Oral contraceptives containing drospirenone (Yaz and Yasmin) and venous thromboembolism
Recently published evidence suggests that drospirenone-containing oral contraceptives may be associated with an increased risk of venous thromboembolism compared with levonorgestrel-containing oral contraceptives. Health professionals should weigh the clinical needs of patients against the possible risk, and educate patients to recognise the signs and symptoms of venous thromboembolism.
New information about the risk of venous thromboembolism (VTE) is being included in the Product Information documents for drospirenone-containing combined oral contraceptives (Yaz, Yasmin) as a result of a recent safety review by the TGA.
Evidence of risk with drospirenone
Two recently published articles suggest a two- to three-fold increase in the risk of VTE (deep vein thrombosis and/or pulmonary embolism) in women taking drospirenone-containing contraceptives compared with those taking contraceptives containing the progestogen levonorgestrel.12
Previous studies comparing VTE risk in women using drospirenone- or levonorgestrel-containing contraceptives had conflicting results.3-6
Advice for health professionals
Health professionals are reminded that oral contraceptives are contraindicated in women with severe or multiple risk factor(s) for venous or arterial thrombosis. Risk factors include, for example, age >35 years, smoking and prolonged immobilisation.
The clinical needs of patients should be weighed against the possible slight increase in the risk of VTE, and patients should be educated to recognise the signs and symptoms of VTE. Health professionals are encouraged to report all adverse events associated with all oral contraceptives to the TGA.
Pioglitazone and risk of bladder cancer
Use of pioglitazone for more than a year may be associated with an increased risk of bladder cancer. Consider the risk of bladder cancer when prescribing pioglitazone. Avoid pioglitazone in patients with bladder cancer or a history of bladder cancer. Ask patients taking pioglitazone to report blood in the urine, urinary urgency, pain on urination, and back or abdominal pain.
Pioglitazone is used to treat type 2 diabetes mellitus inadequately controlled by diet and exercise. Recent studies have suggested a link between pioglitazone and bladder cancer. At the time of writing, Product Information documents for pioglitazone-containing medicines were being updated to reflect this new evidence.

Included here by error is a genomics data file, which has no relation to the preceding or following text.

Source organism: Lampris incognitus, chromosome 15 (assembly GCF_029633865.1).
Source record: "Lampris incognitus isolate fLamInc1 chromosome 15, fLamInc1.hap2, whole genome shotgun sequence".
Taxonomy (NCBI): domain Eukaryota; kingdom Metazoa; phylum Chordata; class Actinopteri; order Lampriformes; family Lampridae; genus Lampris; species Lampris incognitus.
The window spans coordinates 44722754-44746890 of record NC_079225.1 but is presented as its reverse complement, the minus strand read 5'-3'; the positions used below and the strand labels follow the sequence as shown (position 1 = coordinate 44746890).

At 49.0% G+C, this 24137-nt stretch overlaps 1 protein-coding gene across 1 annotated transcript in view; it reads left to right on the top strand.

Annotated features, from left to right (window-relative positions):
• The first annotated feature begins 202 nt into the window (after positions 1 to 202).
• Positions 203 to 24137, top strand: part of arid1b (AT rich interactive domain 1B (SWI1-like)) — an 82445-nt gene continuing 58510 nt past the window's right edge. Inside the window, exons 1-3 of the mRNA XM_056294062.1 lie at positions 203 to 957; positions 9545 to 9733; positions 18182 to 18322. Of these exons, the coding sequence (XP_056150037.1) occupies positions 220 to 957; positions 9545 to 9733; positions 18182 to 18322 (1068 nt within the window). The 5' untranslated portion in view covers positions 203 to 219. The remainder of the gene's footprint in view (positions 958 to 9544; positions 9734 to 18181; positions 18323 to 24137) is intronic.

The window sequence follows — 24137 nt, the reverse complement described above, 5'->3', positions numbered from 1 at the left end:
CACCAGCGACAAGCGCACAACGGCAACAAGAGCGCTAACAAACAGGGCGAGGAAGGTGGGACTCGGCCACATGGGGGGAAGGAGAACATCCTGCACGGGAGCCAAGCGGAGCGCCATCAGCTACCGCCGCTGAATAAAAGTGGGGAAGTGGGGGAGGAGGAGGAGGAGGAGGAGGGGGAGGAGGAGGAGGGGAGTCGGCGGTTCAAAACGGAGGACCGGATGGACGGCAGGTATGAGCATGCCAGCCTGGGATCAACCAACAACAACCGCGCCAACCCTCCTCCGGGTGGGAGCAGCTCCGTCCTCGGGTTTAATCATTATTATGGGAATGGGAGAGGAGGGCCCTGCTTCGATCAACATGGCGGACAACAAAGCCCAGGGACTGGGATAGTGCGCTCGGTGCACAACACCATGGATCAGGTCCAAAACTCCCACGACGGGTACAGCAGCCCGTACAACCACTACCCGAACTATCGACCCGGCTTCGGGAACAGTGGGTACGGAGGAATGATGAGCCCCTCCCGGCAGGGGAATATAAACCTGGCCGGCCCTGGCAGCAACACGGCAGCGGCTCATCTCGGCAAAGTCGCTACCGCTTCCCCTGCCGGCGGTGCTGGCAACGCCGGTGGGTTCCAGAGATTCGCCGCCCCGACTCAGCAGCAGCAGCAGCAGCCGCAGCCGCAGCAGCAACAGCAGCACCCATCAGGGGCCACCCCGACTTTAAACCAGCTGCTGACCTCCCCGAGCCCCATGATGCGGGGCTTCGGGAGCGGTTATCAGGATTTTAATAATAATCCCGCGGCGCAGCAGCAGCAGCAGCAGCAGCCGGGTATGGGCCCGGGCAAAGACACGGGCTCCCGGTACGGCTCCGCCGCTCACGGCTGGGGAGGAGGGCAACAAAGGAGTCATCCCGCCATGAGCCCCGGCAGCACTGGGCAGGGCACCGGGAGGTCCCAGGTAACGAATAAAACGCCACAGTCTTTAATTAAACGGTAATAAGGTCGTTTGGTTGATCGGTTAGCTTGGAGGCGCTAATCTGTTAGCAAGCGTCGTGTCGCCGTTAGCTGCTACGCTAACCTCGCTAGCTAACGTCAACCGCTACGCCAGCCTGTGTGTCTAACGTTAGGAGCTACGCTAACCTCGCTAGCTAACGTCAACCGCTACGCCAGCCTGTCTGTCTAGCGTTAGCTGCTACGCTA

Clinical evidence for bladder cancer risk with pioglitazone
In a cardiovascular outcomes study of patients with type 2 diabetes an increased incidence of bladder cancer was observed in subjects receiving pioglitazone (14 cases or 0.5%) compared with subjects in the placebo arm (5 cases or 0.2%).7After excluding patients in whom exposure to the study drug was <1 year at time of diagnosis of bladder cancer, there were six (0.2%) cases in the pioglitazone arm and two (0.1%) cases in the placebo arm.
Two recent observational cohort studies of diabetic patients ≥40 years of age have found an association between pioglitazone and bladder cancer (see table). In an interim analysis of a study conducted in the United States, the adjusted hazard ratio for bladder cancer in patients exposed to pioglitazone compared with other patients was 1.2 (95% confidence interval [CI] 0.9–1.5).8An unpublished French study (conducted by the government agency Agence Francaise de Securite Sanitaire des Produits de Sante) has confirmed these results.3In both studies, the effect was more pronounced in men than women.
Advice for health professionals
Until there is a better understanding of the link between bladder cancer and pioglitazone, it is prudent to avoid pioglitazone in patients with bladder cancer or a history of bladder cancer. This advice is based on the assumption that pioglitazone or a metabolite may affect bladder cancer initiation, promotion or progression, rather than on clinical evidence of deterioration in patients with bladder cancer or recurrence in patients with a history of bladder cancer.
Consider the risk of bladder cancer in the care of all patients treated with pioglitazone. Advise patients of a small absolute increased risk of bladder cancer with use of pioglitazone, and ask them to report any possible signs or symptoms of bladder cancer such as blood in the urine, urinary urgency, pain on urination, or back or abdominal pain.
Patients or healthcare professionals are encouraged to report cases of bladder cancer in patients who have taken pioglitazone – see 'What to report'.
Results of recent cohort studies investigating the potential association of pioglitazone with bladder cancer
|US study 2(n=193 099)||French study 3(n=1 491 060)|
|Percent ever exposed to pioglitazone||15.6%||10.4%|
|Adjusted hazard ratio * (95% CI † )||1.2 (0.9–1.5)||1.2 (1.05–1.4)|